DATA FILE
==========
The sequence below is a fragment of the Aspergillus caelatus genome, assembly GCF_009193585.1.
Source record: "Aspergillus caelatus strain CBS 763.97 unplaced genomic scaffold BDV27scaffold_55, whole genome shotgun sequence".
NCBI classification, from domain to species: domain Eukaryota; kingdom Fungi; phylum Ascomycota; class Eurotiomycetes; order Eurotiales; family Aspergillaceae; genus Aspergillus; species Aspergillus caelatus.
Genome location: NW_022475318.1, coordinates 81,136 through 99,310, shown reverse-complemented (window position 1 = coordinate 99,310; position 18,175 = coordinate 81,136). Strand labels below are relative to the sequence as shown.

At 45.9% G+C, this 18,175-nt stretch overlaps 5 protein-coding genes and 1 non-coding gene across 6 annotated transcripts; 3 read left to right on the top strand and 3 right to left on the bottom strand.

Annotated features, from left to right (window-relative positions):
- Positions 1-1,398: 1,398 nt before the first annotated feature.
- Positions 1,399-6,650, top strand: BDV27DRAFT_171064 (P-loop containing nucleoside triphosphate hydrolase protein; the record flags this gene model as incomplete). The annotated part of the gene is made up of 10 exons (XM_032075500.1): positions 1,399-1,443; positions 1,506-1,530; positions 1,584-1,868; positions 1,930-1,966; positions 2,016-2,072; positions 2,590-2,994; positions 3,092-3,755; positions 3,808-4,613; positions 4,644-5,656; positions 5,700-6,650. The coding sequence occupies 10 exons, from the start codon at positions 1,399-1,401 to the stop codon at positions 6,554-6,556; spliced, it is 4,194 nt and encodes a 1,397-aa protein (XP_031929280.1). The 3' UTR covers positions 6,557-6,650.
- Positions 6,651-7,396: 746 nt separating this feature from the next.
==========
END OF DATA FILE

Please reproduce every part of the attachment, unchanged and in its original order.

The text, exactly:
The sequence below is a fragment of the Aspergillus caelatus genome, assembly GCF_009193585.1.
Source record: "Aspergillus caelatus strain CBS 763.97 unplaced genomic scaffold BDV27scaffold_55, whole genome shotgun sequence".
NCBI classification, from domain to species: domain Eukaryota; kingdom Fungi; phylum Ascomycota; class Eurotiomycetes; order Eurotiales; family Aspergillaceae; genus Aspergillus; species Aspergillus caelatus.
Genome location: NW_022475318.1, coordinates 81,136 through 99,310, shown reverse-complemented (window position 1 = coordinate 99,310; position 18,175 = coordinate 81,136). Strand labels below are relative to the sequence as shown.

At 45.9% G+C, this 18,175-nt stretch overlaps 5 protein-coding genes and 1 non-coding gene across 6 annotated transcripts; 3 read left to right on the top strand and 3 right to left on the bottom strand.

Annotated features, from left to right (window-relative positions):
- Positions 1-1,398: 1,398 nt before the first annotated feature.
- Positions 1,399-6,650, top strand: BDV27DRAFT_171064 (P-loop containing nucleoside triphosphate hydrolase protein; the record flags this gene model as incomplete). The annotated part of the gene is made up of 10 exons (XM_032075500.1): positions 1,399-1,443; positions 1,506-1,530; positions 1,584-1,868; positions 1,930-1,966; positions 2,016-2,072; positions 2,590-2,994; positions 3,092-3,755; positions 3,808-4,613; positions 4,644-5,656; positions 5,700-6,650. The coding sequence occupies 10 exons, from the start codon at positions 1,399-1,401 to the stop codon at positions 6,554-6,556; spliced, it is 4,194 nt and encodes a 1,397-aa protein (XP_031929280.1). The 3' UTR covers positions 6,557-6,650.
- Positions 6,651-7,396: 746 nt separating this feature from the next.